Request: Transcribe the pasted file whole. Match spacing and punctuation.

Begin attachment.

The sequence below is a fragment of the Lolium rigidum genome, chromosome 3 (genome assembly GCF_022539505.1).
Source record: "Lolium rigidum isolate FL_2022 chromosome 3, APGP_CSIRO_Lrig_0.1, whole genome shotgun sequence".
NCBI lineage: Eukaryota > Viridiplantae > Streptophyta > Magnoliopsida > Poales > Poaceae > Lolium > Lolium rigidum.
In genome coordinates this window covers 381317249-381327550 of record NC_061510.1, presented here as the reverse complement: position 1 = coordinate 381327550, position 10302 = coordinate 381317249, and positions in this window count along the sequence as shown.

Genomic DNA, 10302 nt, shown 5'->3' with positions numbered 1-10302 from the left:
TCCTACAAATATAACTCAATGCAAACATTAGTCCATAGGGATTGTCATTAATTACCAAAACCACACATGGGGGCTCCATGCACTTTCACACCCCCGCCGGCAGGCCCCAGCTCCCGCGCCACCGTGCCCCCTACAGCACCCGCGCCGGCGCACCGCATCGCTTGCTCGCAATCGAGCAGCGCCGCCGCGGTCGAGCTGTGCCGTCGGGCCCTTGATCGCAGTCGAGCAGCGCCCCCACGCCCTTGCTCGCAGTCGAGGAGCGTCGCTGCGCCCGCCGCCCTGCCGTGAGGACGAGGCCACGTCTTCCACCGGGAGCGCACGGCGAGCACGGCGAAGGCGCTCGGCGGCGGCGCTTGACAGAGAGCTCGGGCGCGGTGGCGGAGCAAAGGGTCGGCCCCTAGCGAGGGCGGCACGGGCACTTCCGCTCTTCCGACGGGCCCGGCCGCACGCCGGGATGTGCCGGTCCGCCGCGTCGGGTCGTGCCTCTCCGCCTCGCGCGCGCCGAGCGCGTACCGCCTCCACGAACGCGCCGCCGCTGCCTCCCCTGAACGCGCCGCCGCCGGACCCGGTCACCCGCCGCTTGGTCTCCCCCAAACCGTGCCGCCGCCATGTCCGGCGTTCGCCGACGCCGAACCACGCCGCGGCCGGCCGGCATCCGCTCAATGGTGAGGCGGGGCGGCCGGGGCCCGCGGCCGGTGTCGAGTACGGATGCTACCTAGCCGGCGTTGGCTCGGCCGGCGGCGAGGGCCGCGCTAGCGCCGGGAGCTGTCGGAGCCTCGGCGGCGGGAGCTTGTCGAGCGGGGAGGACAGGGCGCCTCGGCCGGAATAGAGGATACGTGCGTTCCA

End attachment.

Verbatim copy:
The sequence below is a fragment of the Lolium rigidum genome, chromosome 3 (genome assembly GCF_022539505.1).
Source record: "Lolium rigidum isolate FL_2022 chromosome 3, APGP_CSIRO_Lrig_0.1, whole genome shotgun sequence".
NCBI lineage: Eukaryota > Viridiplantae > Streptophyta > Magnoliopsida > Poales > Poaceae > Lolium > Lolium rigidum.
In genome coordinates this window covers 381317249-381327550 of record NC_061510.1, presented here as the reverse complement: position 1 = coordinate 381327550, position 10302 = coordinate 381317249, and positions in this window count along the sequence as shown.

Genomic DNA, 10302 nt, shown 5'->3' with positions numbered 1-10302 from the left:
TCCTACAAATATAACTCAATGCAAACATTAGTCCATAGGGATTGTCATTAATTACCAAAACCACACATGGGGGCTCCATGCACTTTCACACCCCCGCCGGCAGGCCCCAGCTCCCGCGCCACCGTGCCCCCTACAGCACCCGCGCCGGCGCACCGCATCGCTTGCTCGCAATCGAGCAGCGCCGCCGCGGTCGAGCTGTGCCGTCGGGCCCTTGATCGCAGTCGAGCAGCGCCCCCACGCCCTTGCTCGCAGTCGAGGAGCGTCGCTGCGCCCGCCGCCCTGCCGTGAGGACGAGGCCACGTCTTCCACCGGGAGCGCACGGCGAGCACGGCGAAGGCGCTCGGCGGCGGCGCTTGACAGAGAGCTCGGGCGCGGTGGCGGAGCAAAGGGTCGGCCCCTAGCGAGGGCGGCACGGGCACTTCCGCTCTTCCGACGGGCCCGGCCGCACGCCGGGATGTGCCGGTCCGCCGCGTCGGGTCGTGCCTCTCCGCCTCGCGCGCGCCGAGCGCGTACCGCCTCCACGAACGCGCCGCCGCTGCCTCCCCTGAACGCGCCGCCGCCGGACCCGGTCACCCGCCGCTTGGTCTCCCCCAAACCGTGCCGCCGCCATGTCCGGCGTTCGCCGACGCCGAACCACGCCGCGGCCGGCCGGCATCCGCTCAATGGTGAGGCGGGGCGGCCGGGGCCCGCGGCCGGTGTCGAGTACGGATGCTACCTAGCCGGCGTTGGCTCGGCCGGCGGCGAGGGCCGCGCTAGCGCCGGGAGCTGTCGGAGCCTCGGCGGCGGGAGCTTGTCGAGCGGGGAGGACAGGGCGCCTCGGCCGGAATAGAGGATACGTGCGTTCCA